Some scientists believe that active plate tectonics are important, even essential for renewal of a planet's biosphere.
Currently it appears Mars does not have active plate tectonics, though it may have had a similar system to Earth's at one time.
Most think that the dry cold and arid state we see today was caused by radiation. If Mars has a magnetosphere it's probably weak. At one time it may
have had a molten core, say for the first billion years, but it's now probably solid, due to cooling of this smaller planet.
Now most scientists tend to believe that the samples they've seen are not biologically active, but they're not so sure they'd not put them in
quarantine were they to bring any samples back to Earth.
The question is, then, could we revive Mars, warm it up, regenerate an atmosphere which would reduce radiation and support some kind of biological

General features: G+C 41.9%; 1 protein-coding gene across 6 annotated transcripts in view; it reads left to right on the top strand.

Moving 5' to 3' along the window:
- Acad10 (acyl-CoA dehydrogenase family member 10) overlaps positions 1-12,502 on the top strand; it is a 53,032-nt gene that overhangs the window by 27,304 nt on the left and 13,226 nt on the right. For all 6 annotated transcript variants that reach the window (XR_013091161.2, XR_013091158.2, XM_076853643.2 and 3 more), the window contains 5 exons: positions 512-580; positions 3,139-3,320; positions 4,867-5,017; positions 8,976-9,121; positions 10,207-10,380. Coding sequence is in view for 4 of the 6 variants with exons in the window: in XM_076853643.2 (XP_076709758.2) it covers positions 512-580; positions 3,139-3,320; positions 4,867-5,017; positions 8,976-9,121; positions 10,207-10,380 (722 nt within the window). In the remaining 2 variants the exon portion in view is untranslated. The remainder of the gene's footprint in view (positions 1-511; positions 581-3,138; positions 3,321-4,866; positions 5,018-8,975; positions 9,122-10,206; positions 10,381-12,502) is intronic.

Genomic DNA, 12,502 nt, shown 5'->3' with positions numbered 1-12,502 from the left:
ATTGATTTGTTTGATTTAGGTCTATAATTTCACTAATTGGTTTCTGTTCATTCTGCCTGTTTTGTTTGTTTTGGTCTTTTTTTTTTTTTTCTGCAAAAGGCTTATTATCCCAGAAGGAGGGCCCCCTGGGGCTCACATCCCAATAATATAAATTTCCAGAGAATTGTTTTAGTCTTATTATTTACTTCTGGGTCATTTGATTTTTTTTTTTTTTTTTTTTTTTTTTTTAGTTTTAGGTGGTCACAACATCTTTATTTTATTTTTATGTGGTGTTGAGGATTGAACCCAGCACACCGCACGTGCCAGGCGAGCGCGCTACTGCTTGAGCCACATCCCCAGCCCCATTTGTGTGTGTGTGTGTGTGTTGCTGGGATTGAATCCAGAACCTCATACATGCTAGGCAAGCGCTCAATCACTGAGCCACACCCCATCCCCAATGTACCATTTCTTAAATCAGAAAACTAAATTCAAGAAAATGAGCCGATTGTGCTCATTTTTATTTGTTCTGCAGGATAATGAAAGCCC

life, bacteria, leading to the growth of primitive plants.
Some relevant links:
Chris McKay Lecture (1999):
MARS: MAGNETIC FIELD AND MAGNETOSPHERE by Luhmann&Russell:
It would take time, 100 years minimum but with more advanced methods it might take less.
Are we certain the liquid ocean is H2O? Many people think so based on magnetic field measurements. There are various theories as to why it's warm
enough to remain liquid under the relatively thick crust, but we're still not sure, AFAIK, that it's a shallow ocean or a deep one.
ISTM, that if there's a liquid ocean it may be other than H2O, and could be something like a liquid hydrocarbon.